Sunday, April 23, 2017

A Day in the Life of an Indie Author

An ideal writing day is one where I sit at home and tackle my WIP, and I’m not interrupted by errands or life. I try to set aside the hours between ten a.m. and two p.m. to write a rough draft, revise, or edit.

So what about the rest of my life?

I wake in the wee hours of the mornin’. I have two and a half hours from the time I wake until the time I send the last nugget off to school. In those hours, I accomplish amazing things.

I eat. Wow. I pack lunches and wake kids. I either load or unload the dishwasher. Counters and floors are wiped down (everyday). Within those bustling minutes, I make time to stretch and tone and time to read spiritually uplifting material, often a religious magazine or book. Somehow I get dressed and ready for the day.

I slink back to the house after carpool and give myself an hour of electronic housekeeping. This is updating my blog and the two other blogs I post on. I clean out files and make memes or graphic images. Emails are dealt with.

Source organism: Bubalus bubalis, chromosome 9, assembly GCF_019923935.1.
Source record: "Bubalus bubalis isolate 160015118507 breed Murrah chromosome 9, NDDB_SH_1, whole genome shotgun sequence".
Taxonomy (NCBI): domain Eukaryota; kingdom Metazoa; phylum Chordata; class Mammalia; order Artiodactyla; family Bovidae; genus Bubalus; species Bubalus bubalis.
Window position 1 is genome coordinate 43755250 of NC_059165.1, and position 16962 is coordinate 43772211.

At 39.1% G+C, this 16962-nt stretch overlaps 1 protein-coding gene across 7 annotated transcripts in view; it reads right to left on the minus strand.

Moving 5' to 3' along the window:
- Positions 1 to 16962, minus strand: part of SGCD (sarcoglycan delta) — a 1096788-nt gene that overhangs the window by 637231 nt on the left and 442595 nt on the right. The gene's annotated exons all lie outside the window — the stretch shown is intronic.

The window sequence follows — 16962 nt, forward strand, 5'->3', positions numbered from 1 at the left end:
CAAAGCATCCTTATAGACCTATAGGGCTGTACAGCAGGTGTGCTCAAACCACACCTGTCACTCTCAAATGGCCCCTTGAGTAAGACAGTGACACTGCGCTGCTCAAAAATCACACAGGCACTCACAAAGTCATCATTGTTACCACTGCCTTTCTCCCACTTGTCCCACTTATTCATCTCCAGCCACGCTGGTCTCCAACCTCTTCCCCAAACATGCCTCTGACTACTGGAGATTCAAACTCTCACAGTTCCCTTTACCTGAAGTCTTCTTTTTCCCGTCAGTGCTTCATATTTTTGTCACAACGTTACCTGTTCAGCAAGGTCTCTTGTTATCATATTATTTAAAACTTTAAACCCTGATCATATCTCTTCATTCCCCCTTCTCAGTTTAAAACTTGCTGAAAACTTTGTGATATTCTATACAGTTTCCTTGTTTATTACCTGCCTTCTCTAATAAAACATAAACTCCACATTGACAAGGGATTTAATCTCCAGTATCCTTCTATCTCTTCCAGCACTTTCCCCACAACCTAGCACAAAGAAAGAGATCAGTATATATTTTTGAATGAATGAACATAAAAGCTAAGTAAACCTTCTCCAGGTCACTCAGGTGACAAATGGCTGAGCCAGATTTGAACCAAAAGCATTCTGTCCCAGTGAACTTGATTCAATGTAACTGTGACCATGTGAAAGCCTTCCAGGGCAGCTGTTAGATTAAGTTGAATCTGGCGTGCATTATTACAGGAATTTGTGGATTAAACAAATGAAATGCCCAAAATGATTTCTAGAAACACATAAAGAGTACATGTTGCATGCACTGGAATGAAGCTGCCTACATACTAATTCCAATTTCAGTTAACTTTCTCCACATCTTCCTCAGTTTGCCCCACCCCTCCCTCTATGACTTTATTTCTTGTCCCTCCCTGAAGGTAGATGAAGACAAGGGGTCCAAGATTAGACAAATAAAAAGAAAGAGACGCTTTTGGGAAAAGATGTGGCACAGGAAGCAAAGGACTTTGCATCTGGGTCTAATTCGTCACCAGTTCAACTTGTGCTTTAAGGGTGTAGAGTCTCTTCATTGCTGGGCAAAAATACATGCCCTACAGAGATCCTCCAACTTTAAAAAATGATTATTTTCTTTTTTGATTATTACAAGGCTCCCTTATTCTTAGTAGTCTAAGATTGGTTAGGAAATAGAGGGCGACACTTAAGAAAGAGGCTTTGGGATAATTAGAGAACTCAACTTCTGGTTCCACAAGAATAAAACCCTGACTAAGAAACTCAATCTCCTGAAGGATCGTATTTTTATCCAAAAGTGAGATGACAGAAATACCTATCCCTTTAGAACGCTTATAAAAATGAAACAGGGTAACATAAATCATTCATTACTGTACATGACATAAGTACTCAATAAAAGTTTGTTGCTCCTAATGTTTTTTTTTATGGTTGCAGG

It’s ten o’clock. Lunchtime. I’ve been awake for four hours. Need to fuel up.

Now I dive into my works in progress. I set a timer for forty-two minutes. In the middle of wherever I might be, when that screaming bomb goes off, I jump up and hightail it to my kitchen. “Not to eat again?” you ask. Nope. To dance. I crank up the music in the room that has the most open floor space and shake out the stiffness in my body. This is great and energizing before I get back to the grind.

My dance-a-thon happens three more times.

Then the best part of my day happens. A steaming hot shower followed by an hour-long nap.

Crunch time has arrived. If I haven’t thought of what to make for dinner, I palm through the frozen foods in my freezer and invent something. I usually preheat my oven and prep before running off to scoop kids up from school.

We’re all home. Dinner ensues. Now it’s me time. I either catch up on my shows or curl up with a good book while interspersing time with the kids and homework.

But this is a best-scenario day. Often anything flies.

What does your writing day look like?